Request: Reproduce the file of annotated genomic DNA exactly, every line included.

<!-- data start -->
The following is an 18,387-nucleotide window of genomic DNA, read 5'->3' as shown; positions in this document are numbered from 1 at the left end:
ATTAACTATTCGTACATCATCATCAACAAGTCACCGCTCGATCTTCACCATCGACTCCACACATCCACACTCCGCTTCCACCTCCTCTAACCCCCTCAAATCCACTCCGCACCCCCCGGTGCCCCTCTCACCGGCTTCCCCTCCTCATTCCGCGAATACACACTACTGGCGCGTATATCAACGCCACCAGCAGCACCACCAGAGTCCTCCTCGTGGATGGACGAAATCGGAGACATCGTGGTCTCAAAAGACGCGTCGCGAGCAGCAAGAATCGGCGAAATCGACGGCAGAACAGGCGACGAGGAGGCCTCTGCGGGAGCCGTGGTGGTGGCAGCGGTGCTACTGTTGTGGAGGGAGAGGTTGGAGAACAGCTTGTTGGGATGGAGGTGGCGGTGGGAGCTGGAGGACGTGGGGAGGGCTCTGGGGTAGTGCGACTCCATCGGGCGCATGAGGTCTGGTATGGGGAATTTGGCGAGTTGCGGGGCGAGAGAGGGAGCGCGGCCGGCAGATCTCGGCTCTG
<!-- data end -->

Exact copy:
The following is an 18,387-nucleotide window of genomic DNA, read 5'->3' as shown; positions in this document are numbered from 1 at the left end:
ATTAACTATTCGTACATCATCATCAACAAGTCACCGCTCGATCTTCACCATCGACTCCACACATCCACACTCCGCTTCCACCTCCTCTAACCCCCTCAAATCCACTCCGCACCCCCCGGTGCCCCTCTCACCGGCTTCCCCTCCTCATTCCGCGAATACACACTACTGGCGCGTATATCAACGCCACCAGCAGCACCACCAGAGTCCTCCTCGTGGATGGACGAAATCGGAGACATCGTGGTCTCAAAAGACGCGTCGCGAGCAGCAAGAATCGGCGAAATCGACGGCAGAACAGGCGACGAGGAGGCCTCTGCGGGAGCCGTGGTGGTGGCAGCGGTGCTACTGTTGTGGAGGGAGAGGTTGGAGAACAGCTTGTTGGGATGGAGGTGGCGGTGGGAGCTGGAGGACGTGGGGAGGGCTCTGGGGTAGTGCGACTCCATCGGGCGCATGAGGTCTGGTATGGGGAATTTGGCGAGTTGCGGGGCGAGAGAGGGAGCGCGGCCGGCAGATCTCGGCTCTG